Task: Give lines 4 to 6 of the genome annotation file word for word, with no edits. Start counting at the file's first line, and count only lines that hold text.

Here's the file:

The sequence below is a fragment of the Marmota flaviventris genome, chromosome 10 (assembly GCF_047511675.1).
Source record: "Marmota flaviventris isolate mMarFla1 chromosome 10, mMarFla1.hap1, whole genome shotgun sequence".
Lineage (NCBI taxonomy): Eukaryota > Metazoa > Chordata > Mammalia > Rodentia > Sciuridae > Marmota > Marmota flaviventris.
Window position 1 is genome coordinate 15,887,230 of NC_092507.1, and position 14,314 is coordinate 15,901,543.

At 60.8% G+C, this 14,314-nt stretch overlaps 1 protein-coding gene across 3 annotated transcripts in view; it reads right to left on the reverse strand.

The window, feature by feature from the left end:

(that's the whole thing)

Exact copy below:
Window position 1 is genome coordinate 15,887,230 of NC_092507.1, and position 14,314 is coordinate 15,901,543.

At 60.8% G+C, this 14,314-nt stretch overlaps 1 protein-coding gene across 3 annotated transcripts in view; it reads right to left on the reverse strand.

The window, feature by feature from the left end: